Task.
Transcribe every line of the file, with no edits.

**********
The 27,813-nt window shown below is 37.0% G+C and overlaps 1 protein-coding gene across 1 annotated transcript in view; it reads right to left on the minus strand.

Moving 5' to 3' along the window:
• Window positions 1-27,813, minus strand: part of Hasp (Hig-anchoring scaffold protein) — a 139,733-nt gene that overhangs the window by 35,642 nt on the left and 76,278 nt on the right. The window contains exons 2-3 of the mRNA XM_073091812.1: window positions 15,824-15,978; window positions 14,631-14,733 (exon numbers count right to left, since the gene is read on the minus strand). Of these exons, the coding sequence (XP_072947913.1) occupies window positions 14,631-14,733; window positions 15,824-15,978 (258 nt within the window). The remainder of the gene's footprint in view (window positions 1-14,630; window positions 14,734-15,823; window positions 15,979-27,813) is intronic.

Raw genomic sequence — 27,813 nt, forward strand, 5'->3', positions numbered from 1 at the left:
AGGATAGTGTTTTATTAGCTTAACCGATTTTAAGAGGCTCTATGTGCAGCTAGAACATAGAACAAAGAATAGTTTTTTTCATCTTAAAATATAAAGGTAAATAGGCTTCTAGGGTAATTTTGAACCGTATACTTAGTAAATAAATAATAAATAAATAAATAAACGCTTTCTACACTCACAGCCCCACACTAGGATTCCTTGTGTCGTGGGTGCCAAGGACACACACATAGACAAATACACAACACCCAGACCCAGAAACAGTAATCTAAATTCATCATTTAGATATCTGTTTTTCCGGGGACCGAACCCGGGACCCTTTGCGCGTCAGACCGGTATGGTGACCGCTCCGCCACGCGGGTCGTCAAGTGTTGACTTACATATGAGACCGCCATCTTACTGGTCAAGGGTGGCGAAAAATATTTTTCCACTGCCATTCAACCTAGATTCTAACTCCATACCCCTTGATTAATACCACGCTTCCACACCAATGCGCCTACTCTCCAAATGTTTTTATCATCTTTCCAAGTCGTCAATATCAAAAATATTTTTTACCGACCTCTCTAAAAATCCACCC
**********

The 27,813-nt window shown below is 37.0% G+C and overlaps 1 protein-coding gene across 1 annotated transcript in view; it reads right to left on the minus strand.

Moving 5' to 3' along the window:
• Window positions 1-27,813, minus strand: part of Hasp (Hig-anchoring scaffold protein) — a 139,733-nt gene that overhangs the window by 35,642 nt on the left and 76,278 nt on the right. The window contains exons 2-3 of the mRNA XM_073091812.1: window positions 15,824-15,978; window positions 14,631-14,733 (exon numbers count right to left, since the gene is read on the minus strand). Of these exons, the coding sequence (XP_072947913.1) occupies window positions 14,631-14,733; window positions 15,824-15,978 (258 nt within the window). The remainder of the gene's footprint in view (window positions 1-14,630; window positions 14,734-15,823; window positions 15,979-27,813) is intronic.

Raw genomic sequence — 27,813 nt, forward strand, 5'->3', positions numbered from 1 at the left:
AGGATAGTGTTTTATTAGCTTAACCGATTTTAAGAGGCTCTATGTGCAGCTAGAACATAGAACAAAGAATAGTTTTTTTCATCTTAAAATATAAAGGTAAATAGGCTTCTAGGGTAATTTTGAACCGTATACTTAGTAAATAAATAATAAATAAATAAATAAACGCTTTCTACACTCACAGCCCCACACTAGGATTCCTTGTGTCGTGGGTGCCAAGGACACACACATAGACAAATACACAACACCCAGACCCAGAAACAGTAATCTAAATTCATCATTTAGATATCTGTTTTTCCGGGGACCGAACCCGGGACCCTTTGCGCGTCAGACCGGTATGGTGACCGCTCCGCCACGCGGGTCGTCAAGTGTTGACTTACATATGAGACCGCCATCTTACTGGTCAAGGGTGGCGAAAAATATTTTTCCACTGCCATTCAACCTAGATTCTAACTCCATACCCCTTGATTAATACCACGCTTCCACACCAATGCGCCTACTCTCCAAATGTTTTTATCATCTTTCCAAGTCGTCAATATCAAAAATATTTTTTACCGACCTCTCTAAAAATCCACCC